On the details – Toby Lichtig in TLS:
‘But the Holocaust was not, by and large, a time of heroes. A newly republished memoir – available for the first time in English – reminds us of this. Originally published in Hungarian in 1950, József Debreczeni’s Cold Crematorium is a raw and unceasingly grim account of ratcheting horror and total degradation. It reports, with a cold eye, on life, on death, in what the author calls “The Land of Auschwitz”: not just the main camp and its sister death factory, Auschwitz II-Birkenau, but its orbiting subcamps and workcamps and barracks, the mines and fields and industrial facilities that processed human material into a delicately balanced output of toil and death. This balance, Debreczeni demonstrates, is crucial. Kill too many too quickly and productivity dips; kill too few too slowly and the camps risk being overwhelmed by new arrivals. Starvation is one useful tool for maintaining equilibrium: “Calorie calculations at death camps are the work of diligent and untalented German scientists”.’
‘Debreczeni was a journalist and he has a journalist’s eye for detail. He is interested in the camp mechanics, its politics and diplomacy, habits and gestures, the individual and collective, in what happens to the human animal when it is isolated and desperate. His book is an unflinching testimony to Primo Levi’s dictum that “the worst of us survived”. Or, in Debreczeni’s own words: “Those who’d made nothing of themselves – schnorrers, nebbishes, shlemiels, freeloaders, rogues, swindlers, idlers, slackers – flourished in this swamp”.’
‘As Debreczeni and his fellow deportees enter the cattle trucks “an extraordinary metamorphosis” takes place: “At that moment they put us on four legs for the first time”. Later, their bunks will be their “lairs” and their mouths their “snouts”. The first brutal instance of divide-and-rule comes in the form of the Wagenältesteassigned to each cart. He is in charge of preventing escapees; if he fails he is shot. At this stage nothing is known of Auschwitz. It doesn’t take long to learn the ropes. On arrival the prisoners are separated into lines. If anyone doesn’t fancy the forced march they can choose to go “by truck”. A prisoner urgently advises our narrator to avoid this euphemistic option.’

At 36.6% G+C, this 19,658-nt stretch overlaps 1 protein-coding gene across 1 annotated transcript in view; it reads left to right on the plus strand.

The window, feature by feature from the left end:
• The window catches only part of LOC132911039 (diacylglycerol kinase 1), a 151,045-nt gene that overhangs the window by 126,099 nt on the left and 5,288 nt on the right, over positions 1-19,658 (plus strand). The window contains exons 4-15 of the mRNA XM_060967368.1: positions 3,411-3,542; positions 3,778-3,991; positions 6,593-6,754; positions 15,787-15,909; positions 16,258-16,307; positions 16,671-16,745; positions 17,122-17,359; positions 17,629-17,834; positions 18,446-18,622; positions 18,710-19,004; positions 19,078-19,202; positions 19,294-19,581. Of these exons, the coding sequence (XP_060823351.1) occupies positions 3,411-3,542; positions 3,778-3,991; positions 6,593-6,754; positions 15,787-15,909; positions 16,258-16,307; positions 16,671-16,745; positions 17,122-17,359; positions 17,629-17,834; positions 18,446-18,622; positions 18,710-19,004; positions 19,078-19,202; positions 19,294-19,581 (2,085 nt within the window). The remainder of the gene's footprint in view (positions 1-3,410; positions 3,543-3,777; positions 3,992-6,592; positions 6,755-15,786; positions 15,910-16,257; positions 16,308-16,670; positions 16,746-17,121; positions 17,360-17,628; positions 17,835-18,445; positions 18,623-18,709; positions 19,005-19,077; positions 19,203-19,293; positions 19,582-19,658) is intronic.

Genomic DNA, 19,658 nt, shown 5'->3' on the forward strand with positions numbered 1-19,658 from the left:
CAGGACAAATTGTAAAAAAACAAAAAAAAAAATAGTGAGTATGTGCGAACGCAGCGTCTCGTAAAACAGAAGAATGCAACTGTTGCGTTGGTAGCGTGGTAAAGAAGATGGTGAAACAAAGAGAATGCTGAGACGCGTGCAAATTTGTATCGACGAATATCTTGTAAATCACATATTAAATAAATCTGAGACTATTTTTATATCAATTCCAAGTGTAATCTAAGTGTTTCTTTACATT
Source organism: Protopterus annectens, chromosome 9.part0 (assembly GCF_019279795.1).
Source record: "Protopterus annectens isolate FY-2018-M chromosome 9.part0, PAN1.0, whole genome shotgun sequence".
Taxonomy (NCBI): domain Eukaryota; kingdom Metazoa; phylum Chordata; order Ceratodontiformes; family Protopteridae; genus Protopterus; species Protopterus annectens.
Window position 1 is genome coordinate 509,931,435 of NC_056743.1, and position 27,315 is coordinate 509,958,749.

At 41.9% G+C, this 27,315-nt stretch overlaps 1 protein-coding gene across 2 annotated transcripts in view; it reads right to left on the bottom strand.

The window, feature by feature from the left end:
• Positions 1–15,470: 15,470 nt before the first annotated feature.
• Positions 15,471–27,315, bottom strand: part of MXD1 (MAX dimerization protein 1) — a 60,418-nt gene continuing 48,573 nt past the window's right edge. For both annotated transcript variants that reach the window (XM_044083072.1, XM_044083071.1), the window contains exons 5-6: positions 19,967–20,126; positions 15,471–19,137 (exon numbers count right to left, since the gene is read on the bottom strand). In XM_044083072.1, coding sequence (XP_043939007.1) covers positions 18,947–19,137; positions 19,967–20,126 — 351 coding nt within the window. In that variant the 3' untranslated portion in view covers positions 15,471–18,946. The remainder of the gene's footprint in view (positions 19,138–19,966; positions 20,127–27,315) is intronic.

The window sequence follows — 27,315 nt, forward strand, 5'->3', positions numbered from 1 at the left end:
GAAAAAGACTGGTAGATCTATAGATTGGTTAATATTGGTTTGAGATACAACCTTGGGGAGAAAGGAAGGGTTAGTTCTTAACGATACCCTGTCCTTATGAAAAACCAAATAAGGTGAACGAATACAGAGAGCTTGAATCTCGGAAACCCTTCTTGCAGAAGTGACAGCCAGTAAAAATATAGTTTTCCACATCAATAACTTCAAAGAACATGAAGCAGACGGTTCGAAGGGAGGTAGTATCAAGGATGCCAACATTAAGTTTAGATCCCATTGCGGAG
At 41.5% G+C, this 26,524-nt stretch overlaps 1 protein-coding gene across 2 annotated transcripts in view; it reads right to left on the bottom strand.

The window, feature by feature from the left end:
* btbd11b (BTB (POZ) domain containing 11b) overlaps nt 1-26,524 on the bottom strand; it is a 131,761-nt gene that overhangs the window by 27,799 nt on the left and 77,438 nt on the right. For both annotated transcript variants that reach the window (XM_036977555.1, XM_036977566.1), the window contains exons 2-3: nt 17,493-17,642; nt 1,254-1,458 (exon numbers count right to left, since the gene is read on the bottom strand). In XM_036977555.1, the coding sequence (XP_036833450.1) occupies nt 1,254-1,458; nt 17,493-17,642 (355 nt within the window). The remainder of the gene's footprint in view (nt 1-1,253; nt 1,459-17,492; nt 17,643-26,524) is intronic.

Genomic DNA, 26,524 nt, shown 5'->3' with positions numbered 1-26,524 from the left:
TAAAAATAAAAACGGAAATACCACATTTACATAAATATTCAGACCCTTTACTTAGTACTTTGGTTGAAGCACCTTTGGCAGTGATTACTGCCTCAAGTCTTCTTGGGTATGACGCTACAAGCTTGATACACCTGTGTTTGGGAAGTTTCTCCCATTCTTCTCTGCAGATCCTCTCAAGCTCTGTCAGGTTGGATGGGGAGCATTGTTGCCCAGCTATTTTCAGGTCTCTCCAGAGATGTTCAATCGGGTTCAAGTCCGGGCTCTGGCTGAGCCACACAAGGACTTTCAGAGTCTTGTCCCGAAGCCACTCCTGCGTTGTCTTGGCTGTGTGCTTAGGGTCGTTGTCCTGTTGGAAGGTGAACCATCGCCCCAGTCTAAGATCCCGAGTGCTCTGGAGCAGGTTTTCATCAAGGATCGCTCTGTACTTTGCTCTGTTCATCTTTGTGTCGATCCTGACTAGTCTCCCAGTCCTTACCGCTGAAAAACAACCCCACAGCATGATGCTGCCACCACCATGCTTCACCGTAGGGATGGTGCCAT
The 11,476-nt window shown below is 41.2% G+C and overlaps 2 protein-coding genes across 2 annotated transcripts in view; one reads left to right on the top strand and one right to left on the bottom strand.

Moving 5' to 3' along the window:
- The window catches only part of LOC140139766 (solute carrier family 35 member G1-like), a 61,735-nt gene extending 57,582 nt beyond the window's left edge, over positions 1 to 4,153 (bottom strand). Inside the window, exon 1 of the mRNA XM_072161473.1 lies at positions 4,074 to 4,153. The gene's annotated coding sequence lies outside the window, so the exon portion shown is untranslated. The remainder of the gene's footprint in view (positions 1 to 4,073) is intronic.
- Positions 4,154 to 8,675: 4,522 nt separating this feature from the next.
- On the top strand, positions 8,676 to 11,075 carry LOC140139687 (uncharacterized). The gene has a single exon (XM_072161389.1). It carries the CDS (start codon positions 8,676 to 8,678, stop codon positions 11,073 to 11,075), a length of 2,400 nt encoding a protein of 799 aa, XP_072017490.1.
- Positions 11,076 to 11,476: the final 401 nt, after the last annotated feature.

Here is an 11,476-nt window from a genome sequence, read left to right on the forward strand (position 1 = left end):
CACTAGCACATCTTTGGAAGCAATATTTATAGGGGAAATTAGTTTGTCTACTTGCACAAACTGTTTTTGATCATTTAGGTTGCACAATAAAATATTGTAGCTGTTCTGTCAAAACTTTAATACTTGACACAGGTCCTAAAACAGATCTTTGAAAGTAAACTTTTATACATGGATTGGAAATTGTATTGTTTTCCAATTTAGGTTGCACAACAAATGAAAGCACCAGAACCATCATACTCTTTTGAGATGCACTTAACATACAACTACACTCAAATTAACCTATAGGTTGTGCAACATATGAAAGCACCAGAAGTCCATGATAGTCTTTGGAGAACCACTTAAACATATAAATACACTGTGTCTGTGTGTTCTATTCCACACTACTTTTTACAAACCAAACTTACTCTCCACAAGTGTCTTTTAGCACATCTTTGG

‘At one point an SS supervisor asks a kapo to present him with his “best worker”. When the young Stakhanovite is duly summoned, the SS man shoots him in the head. “A little demonstration”, says the Nazi, “… of how even the best Jew must croak.” The Lagerälteste, a “short, cocky French Jew”, is “a malicious, merciless, mercurial lord” and the majority of the prisoners are Greek. Debreczeni develops an unvarnished hatred of these “living refutations of Jewish world solidarity … of all the Nazi nonsense about the international uniformity of the Jewish soul”. The hierarchies are partly built on longevity, with the newcomers the lowest of the low, and the Greeks have been in the system for the longest. Debreczeni is not above his own bigotry: “These Greeks are idlers by nature … Their artistry in thievery is unrivalled”.’
‘We must be grateful to Debreczeni’s nephew, Alexander Bruner, for helping to usher this notable addition to the Holocaust canon into English translation. Cold Crematorium has already been receiving comparisons with the likes of Levi, and understandably so. It should be valued as both a piece of literature and a historical document. It is, then, a shame that the publisher – which should otherwise be commended – has chosen to eschew notes. Although there is a useful glossary of terms and places, along with maps and family photographs provided by Bruner, there are times when an editor might have stepped in to warn us of Debreczeni’s justifiably imperfect memory or of other pieces of misinformation that might be taken literally. “Three million human bodies have so far gone up in smoke”, a prisoner tells the narrator with respect to Birkenau; and, while the true figure of about 1.1 million is barely less grotesque, it is worth reminding the contemporary reader of the facts. An editor might have pointed out that the tea-picking “slaves” of Ceylon were actually indentured labourers, and I’d have liked to hear more about the accusation that the Nazis deliberately diverted patients infected with typhus to Dörnhau in order to spread the epidemic.’
Read the article here.
At the end of his life Levi did write that only the worst survived. In the context of his oeuvre one can appreciate and maybe even understand such a statement. Taken out of context it’s a different story.
Luck, just read this review, was probably more important than morality.
Of course, age played an important role.
Children and the elderly were doomed.
Even in Auschwitz, even among the Jewish prisoners, their homelands remained often important, if only because of language.
But for example, Charlotte Delbo’s report is much more ‘universal’ – and highly recommended.
To survive you needed some help, help was based on solidarity, not with all prisoners but with a few prisoners with whom you had to live and die.
Also, according to Höss after the war three million perished in Auschwitz and its satellite camps. Not only Jews, Russian POWs, Poles, Roma and Sinti, political prisoners.
The typhus is interesting, because there are other reports that the Nazis did try to contain typhus. But there were some contradictions in the killing machinery of the Nazis. Or more precisely, during the course of the war the killing machinery changed slightly. The methods, the victims et cetera. And where people are there is always improvisation. A mass murderer is not a robot.